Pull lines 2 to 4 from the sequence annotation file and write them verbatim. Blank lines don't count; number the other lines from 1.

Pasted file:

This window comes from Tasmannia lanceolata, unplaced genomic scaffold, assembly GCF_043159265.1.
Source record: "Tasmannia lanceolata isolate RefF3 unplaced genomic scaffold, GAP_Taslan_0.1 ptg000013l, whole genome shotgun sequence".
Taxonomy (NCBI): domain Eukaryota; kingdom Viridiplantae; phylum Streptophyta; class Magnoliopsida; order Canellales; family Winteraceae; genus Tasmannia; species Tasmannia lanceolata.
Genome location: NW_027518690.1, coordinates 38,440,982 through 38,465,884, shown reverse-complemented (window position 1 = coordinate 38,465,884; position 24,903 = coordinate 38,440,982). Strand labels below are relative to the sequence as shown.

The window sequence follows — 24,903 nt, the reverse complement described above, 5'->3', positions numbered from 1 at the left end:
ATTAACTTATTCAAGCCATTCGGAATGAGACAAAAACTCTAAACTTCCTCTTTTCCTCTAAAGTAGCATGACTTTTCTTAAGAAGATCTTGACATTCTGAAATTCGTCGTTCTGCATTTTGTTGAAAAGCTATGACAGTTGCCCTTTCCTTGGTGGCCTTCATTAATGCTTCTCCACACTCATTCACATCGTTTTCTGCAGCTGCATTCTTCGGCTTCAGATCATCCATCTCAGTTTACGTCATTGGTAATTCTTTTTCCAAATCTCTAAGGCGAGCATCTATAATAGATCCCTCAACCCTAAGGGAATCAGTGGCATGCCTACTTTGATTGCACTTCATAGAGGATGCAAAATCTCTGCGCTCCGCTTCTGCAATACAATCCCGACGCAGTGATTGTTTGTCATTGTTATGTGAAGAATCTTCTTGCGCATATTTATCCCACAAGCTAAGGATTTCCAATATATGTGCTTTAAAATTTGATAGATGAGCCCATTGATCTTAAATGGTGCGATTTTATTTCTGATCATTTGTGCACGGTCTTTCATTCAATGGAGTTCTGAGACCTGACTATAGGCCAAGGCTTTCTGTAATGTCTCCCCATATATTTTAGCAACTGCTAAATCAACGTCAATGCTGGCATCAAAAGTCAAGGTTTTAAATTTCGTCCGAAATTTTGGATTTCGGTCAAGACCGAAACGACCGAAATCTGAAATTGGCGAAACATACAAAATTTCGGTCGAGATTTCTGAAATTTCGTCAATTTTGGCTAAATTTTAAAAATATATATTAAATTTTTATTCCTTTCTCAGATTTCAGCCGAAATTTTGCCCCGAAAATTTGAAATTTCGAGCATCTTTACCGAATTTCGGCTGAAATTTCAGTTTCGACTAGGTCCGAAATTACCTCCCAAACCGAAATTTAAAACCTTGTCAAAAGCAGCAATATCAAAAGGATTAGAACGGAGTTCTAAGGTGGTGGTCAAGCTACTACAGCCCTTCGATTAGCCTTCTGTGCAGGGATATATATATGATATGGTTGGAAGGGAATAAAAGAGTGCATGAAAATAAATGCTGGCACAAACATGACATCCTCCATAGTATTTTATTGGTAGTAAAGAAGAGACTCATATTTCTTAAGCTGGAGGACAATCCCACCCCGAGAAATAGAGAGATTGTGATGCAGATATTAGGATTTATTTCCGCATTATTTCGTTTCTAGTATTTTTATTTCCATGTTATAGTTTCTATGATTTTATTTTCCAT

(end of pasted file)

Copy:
Source record: "Tasmannia lanceolata isolate RefF3 unplaced genomic scaffold, GAP_Taslan_0.1 ptg000013l, whole genome shotgun sequence".
Taxonomy (NCBI): domain Eukaryota; kingdom Viridiplantae; phylum Streptophyta; class Magnoliopsida; order Canellales; family Winteraceae; genus Tasmannia; species Tasmannia lanceolata.
Genome location: NW_027518690.1, coordinates 38,440,982 through 38,465,884, shown reverse-complemented (window position 1 = coordinate 38,465,884; position 24,903 = coordinate 38,440,982). Strand labels below are relative to the sequence as shown.